Can today’s NBA of 2010-11 ever live up to the past? Has the hard foul completely disappeared?
The hard foul has been systematically removed from the game by the powers that be: David Stern and his NBA henchmen. The hard foul is now old school, talked about like old men at a bar, remembering their glory days.
That’s because guys in the NBA don’t foul like they used to. And, it’s not just because they get fined or suspended. It’s more cream puff now. More "take it easy." They’re all millionaires, so why play tough?
Nothing highlighted this more than two weeks ago when LeBron James and the Miami Heat returned to Cleveland. There the King was with his new team, delivering a beating to the Cavs on national TV. The entire time, LBJ was talking smack.
But nothing happened. As a matter of fact, the Cavs let it get worse. James was even over along the sideline in front of Cleveland’s bench running his mouth. And the Cavs players sat there and took it.
There was no hard foul during the game when LBJ went to the rim. No knockdown on a dunk. No throw-down to the floor. No message to James that said “not in our house.” Or, “between these lines, we come to play.”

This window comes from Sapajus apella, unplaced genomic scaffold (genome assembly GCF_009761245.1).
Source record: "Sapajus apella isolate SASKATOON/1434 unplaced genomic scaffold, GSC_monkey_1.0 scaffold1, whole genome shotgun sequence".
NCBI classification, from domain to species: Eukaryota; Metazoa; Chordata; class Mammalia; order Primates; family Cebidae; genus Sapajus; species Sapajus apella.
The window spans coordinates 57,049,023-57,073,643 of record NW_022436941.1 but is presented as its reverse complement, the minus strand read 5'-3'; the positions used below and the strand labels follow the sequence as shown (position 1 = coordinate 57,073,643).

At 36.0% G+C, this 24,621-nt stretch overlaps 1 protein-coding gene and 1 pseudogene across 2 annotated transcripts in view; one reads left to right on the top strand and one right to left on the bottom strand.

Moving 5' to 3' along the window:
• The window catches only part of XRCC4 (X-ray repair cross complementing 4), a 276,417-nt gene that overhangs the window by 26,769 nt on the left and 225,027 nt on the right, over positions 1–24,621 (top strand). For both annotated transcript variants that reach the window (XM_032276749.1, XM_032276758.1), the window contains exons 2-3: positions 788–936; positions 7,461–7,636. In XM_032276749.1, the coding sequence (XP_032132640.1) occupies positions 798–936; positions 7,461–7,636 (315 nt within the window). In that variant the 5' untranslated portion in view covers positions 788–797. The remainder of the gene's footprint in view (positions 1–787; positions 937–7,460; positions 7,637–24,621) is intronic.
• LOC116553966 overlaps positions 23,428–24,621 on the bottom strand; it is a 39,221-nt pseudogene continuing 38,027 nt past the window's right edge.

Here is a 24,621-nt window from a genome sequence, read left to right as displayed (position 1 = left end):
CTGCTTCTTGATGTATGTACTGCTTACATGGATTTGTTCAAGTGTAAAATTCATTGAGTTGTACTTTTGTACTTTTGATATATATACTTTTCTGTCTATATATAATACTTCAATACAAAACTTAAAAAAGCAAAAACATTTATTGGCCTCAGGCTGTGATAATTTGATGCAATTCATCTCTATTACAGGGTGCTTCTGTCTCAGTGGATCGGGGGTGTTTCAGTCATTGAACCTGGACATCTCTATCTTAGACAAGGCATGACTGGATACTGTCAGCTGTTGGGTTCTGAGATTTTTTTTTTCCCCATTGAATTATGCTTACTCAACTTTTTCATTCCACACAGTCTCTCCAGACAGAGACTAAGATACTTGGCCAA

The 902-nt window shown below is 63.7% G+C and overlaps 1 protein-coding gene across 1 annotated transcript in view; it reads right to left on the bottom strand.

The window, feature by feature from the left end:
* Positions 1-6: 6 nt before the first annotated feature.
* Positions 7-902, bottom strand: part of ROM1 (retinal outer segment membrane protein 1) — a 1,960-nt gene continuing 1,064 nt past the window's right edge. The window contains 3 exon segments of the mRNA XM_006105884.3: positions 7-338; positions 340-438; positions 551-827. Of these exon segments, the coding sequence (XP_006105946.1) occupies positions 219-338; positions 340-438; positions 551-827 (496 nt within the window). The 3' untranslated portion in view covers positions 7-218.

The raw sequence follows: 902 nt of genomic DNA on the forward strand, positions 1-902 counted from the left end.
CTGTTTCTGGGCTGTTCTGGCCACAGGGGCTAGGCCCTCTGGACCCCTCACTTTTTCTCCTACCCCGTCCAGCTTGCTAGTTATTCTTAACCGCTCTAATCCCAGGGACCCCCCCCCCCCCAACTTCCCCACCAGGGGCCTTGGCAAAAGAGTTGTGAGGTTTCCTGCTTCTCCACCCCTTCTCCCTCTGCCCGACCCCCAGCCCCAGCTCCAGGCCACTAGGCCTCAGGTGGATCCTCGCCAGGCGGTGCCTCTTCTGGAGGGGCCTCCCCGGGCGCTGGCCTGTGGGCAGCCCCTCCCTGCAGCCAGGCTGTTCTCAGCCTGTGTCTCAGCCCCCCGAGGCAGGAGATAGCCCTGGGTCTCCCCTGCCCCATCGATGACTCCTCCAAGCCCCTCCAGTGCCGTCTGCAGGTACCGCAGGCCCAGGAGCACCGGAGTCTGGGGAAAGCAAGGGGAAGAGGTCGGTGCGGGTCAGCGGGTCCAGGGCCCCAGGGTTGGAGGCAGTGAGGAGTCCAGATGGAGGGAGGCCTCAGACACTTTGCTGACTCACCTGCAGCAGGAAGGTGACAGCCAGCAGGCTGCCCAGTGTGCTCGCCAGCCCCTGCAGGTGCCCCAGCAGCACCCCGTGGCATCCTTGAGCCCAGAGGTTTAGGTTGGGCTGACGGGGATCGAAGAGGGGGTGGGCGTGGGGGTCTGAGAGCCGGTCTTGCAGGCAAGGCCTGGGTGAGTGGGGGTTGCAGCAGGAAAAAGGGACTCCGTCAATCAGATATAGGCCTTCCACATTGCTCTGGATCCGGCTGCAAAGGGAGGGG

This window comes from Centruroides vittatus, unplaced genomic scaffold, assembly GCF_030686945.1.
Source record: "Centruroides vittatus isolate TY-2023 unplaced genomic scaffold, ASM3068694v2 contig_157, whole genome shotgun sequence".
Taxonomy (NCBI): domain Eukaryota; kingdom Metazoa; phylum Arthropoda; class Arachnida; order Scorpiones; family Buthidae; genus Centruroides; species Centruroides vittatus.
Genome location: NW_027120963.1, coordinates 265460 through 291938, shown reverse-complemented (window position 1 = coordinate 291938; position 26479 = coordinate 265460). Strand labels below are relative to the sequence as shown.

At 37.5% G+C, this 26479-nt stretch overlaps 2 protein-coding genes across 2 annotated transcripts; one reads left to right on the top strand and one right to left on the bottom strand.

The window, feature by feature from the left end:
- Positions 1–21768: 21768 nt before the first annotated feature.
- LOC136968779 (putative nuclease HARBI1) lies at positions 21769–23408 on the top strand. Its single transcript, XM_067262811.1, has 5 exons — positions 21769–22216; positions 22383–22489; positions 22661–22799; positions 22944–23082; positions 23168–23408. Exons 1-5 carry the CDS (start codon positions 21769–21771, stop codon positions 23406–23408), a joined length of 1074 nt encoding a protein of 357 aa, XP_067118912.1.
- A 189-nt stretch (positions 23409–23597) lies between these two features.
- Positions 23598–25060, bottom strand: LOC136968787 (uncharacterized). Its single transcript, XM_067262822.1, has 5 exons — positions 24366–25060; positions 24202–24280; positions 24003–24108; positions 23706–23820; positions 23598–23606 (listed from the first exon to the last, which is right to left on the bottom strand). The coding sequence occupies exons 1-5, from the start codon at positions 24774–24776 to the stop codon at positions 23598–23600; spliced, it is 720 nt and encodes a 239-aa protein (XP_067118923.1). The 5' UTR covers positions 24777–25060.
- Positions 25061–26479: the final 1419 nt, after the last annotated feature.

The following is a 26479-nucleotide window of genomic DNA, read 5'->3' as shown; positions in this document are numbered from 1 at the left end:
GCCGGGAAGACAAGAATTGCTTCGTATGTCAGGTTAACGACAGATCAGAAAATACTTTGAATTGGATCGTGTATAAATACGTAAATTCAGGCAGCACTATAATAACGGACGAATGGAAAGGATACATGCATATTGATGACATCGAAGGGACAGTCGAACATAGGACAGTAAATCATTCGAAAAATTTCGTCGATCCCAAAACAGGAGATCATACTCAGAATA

So, what has happened to the NBA? Where has the toughness, the killer instinct gone? Why has the assassin’s creed disappeared?
There was a time when a foul was just as critical as a game-winning shot. You sent a message. You prevented a score. You made them earn it on the line, with 16,000 hostile fans screaming against them.
But where have the men gone? This is a league of boys.
What am I talking about? I’m talking plays that mattered, that meant something, that stopped something, that sent that message, that laid the guy out, that stopped the run or changed the tide.
And I’m not talking a fight, a punch, a low blow after the whistle has blown (that's an entirely different slideshow). We’re talking during game action, the clock running and a knock-down foul.
So, here are the top 10 greatest NBA fouls of all time.
Rick Mahorn fouls Michael Jordan in 1989. No flagrant, just a foul. And, believe it or not, MJ got up from this uninjured, just a little sore the next day, as he tweaked his knee when he landed.
Mahorn had already left the Bad Boy Detroit Pistons and teamed up with another head-banger in Philly, a young workhorse named Charles Barkley. Together, they were the Bruise Brothers.
And whenever Mahorn played MJ, he made it a personal duty to lay the superstar out.
Now that was the 1980s.
This 1997 brawl, when the Miami Heat forward P.J. Brown flipped New York Knicks guard Charlie Ward over his head and body-slammed him, resulted in a bench-clearing melee and multiple suspensions for both teams.
This wasn't during the regular season, but rather in the playoffs with all the marbles on the line. This was only one of a couple historic fouls in this series that resulted in fights and suspensions.
Check out this video to see what I mean.
Jason Kidd vs. Janero Pargo.
In the 2008 NBA Playoffs, Dallas Mavericks guard Jason Kidd committed a flagrant foul on New Orleans Hornets guard Jannero Pargo that resulted in Pargo flipping over.